Vous êtes sur la page 1sur 19

Drilling Engineering Fall 2012

Drilling Engineering PE311


Circulating System

Prepared by: Tan Nguyen

Drilling Engineering Fall 2012

Circulating System in Drilling

Prepared by: Tan Nguyen

Drilling Engineering Fall 2012

Circulating System in Drilling


The drilling mud travels up the stand pipe and through the rotary hose, and then
downward through the kelly or top drive system, drill pipe and bottomhole assembly
by the mud pumps. It exists the drill string through the bit nozzles and picks up drill
cuttings from the bottom of the hole. It then carries the cuttings up the annulus, past
the blowout preventers, and through the mud-return line to the shale shaker. At the
shale shaker, the larger cuttings are screened out and diverted to a "reserve pit"
(actually a waste pit). Desanders, desilters and centrifuges may be used to filter out
smaller particles. The mud flows into a settling tank or pit and finally, it returns
through the sump to the suction pit to repeat the circuit.

Prepared by: Tan Nguyen

Drilling Engineering Fall 2012

Auxiliary System
Drilling fluid maintenance system
There are two types of auxiliary systems associated with the basic circulating
system: the drilling fluid maintenance system and the well pressure control system.
The drilling fluid maintenance system includes the shale shaker (a set of rotating or
vibrating screens, which removes the larger drill cuttings from the returning mud and
serves as the sampling point for drill-cuttings analysis); mud guns and mud-pit
agitators for maintaining a uniform content of mud solids; cone-type desanders,
desilters, and centrifuges to remove contaminants that would not otherwise settle
out; and a mud-gas separator and vacuum degasser for removal of entrained gases.

Prepared by: Tan Nguyen

Drilling Engineering Fall 2012

Auxiliary System
Drilling fluid maintenance system
Shale Shaker

Prepared by: Tan Nguyen

Drilling Engineering Fall 2012

Auxiliary System
Drilling fluid maintenance system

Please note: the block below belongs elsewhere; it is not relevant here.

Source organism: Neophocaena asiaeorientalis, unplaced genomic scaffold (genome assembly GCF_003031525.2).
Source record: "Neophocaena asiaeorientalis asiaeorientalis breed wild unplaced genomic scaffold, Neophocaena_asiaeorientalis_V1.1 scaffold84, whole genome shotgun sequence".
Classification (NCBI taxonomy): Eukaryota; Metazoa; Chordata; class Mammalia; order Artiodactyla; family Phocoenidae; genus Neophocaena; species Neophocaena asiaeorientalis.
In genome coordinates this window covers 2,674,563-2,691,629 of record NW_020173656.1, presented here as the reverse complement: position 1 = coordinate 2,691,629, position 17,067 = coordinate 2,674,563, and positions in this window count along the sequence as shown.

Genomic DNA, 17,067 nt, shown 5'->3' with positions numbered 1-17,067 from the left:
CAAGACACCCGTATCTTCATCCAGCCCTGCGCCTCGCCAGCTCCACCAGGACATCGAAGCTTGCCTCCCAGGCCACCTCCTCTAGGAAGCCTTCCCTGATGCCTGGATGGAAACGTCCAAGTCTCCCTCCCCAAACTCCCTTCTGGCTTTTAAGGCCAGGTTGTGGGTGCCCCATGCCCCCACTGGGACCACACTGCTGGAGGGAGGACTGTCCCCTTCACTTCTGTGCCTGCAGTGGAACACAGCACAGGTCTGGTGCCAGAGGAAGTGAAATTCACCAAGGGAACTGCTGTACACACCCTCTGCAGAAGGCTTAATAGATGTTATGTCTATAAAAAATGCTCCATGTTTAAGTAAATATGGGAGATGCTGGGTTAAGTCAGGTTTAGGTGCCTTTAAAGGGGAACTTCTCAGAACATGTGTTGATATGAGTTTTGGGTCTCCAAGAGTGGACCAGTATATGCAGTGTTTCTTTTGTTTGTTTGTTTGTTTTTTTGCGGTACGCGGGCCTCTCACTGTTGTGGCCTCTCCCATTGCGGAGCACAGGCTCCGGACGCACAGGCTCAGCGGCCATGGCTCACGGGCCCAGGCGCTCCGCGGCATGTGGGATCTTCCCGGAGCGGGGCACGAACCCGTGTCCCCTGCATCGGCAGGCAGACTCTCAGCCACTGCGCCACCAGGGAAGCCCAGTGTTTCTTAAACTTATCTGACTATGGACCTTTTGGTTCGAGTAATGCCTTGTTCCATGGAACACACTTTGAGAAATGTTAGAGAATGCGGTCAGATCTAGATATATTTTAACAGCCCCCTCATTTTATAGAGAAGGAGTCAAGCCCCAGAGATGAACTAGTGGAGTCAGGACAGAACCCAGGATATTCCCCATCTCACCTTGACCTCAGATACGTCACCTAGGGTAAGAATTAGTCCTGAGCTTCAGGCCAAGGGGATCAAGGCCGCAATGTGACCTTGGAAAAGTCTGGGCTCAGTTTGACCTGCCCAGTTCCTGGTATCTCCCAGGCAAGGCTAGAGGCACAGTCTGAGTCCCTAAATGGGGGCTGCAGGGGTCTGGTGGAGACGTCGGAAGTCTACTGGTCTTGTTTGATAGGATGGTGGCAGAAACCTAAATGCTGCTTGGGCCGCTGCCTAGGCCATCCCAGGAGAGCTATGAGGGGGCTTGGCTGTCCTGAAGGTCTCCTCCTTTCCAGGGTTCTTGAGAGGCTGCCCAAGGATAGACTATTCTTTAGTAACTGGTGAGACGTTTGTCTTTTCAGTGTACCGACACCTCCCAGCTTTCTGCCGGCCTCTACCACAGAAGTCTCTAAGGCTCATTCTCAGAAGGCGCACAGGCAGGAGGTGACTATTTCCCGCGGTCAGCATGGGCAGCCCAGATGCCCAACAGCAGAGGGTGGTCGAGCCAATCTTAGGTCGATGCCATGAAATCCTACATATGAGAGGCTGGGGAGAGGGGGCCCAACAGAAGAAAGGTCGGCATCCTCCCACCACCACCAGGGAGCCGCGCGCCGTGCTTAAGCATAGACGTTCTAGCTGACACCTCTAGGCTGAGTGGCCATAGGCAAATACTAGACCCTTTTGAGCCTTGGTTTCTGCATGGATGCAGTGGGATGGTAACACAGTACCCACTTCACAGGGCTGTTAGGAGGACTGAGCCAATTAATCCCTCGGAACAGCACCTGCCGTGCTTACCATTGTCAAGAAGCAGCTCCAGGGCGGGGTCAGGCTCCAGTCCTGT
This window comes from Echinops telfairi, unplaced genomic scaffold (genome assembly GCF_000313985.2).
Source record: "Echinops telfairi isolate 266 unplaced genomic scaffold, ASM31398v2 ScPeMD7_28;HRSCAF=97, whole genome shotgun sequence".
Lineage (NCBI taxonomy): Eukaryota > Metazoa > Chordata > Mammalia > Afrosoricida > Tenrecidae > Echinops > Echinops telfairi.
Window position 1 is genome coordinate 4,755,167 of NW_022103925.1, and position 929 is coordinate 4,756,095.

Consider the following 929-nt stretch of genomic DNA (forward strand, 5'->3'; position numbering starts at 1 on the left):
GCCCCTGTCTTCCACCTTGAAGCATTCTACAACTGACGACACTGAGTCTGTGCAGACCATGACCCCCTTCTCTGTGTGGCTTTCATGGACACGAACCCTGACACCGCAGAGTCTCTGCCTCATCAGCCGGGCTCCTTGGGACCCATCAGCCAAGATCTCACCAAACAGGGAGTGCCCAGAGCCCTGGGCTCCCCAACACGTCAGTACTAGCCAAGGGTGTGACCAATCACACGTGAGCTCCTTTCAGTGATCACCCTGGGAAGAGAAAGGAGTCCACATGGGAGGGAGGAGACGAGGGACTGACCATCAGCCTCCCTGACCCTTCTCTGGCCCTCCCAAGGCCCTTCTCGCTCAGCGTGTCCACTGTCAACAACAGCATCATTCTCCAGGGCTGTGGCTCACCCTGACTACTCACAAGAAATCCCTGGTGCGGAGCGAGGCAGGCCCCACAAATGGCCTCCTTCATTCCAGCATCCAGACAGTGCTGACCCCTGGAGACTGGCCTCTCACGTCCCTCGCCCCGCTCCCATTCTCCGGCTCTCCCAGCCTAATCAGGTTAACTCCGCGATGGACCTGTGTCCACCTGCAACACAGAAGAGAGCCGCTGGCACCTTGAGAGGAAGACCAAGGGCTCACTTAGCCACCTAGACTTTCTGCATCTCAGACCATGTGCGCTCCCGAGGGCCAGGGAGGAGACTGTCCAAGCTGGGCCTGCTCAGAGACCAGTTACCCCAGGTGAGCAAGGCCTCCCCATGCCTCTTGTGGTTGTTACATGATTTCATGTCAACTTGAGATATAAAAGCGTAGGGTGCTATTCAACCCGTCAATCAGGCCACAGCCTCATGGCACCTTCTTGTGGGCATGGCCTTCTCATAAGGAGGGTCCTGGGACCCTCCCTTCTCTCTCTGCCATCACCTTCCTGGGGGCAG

Desilters and Desanders: The desilters/desanders must be equipped with
centrifugal pumps capable of providing sufficient pressure to the hydrocyclones to
allow them to operate in the desired pressure range.

Prepared by: Tan Nguyen

Drilling Engineering Fall 2012

Auxiliary System
Drilling fluid maintenance system
http://www.youtube.com/watch?v=82VXx-tEpnQ

Prepared by: Tan Nguyen

Drilling Engineering Fall 2012

Auxiliary System
Well pressure control system
The main components of the well pressure
control system is the blowout preventers
(BOPs), which are located under the rig
floor on the casing head. A blowout
preventer is a large, specialized valve
used to seal, control and monitor oil and
gas

wells.

Blowout

preventers

were

developed to cope with extreme erratic


pressures

and

uncontrolled

flow

emanating from a well reservoir during


drilling.

Prepared by: Tan Nguyen

Drilling Engineering Fall 2012

BOPs
A ram-type BOP uses a pair of opposing steel
plungers, rams. The rams extend toward the
center of the wellbore to restrict flow or retract
open in order to permit flow. The inner and top
faces of the rams are fitted with packers
(elastomeric seals) that press against each
other, against the wellbore, and around tubing
running through the wellbore. Outlets at the
sides of the BOP housing (body) are used for
connection to choke and kill lines or valves.

Prepared by: Tan Nguyen

Drilling Engineering Fall 2012

BOPs
Pipe rams (Annular preventer) close around a drill
pipe, restricting flow in the annulus between the
outside of the drill pipe and the wellbore, but do not
obstruct flow within the drill pipe.
Blind rams which have no openings for tubing, can
close off the well when the well does not contain a
drill string or other tubing, and seal it.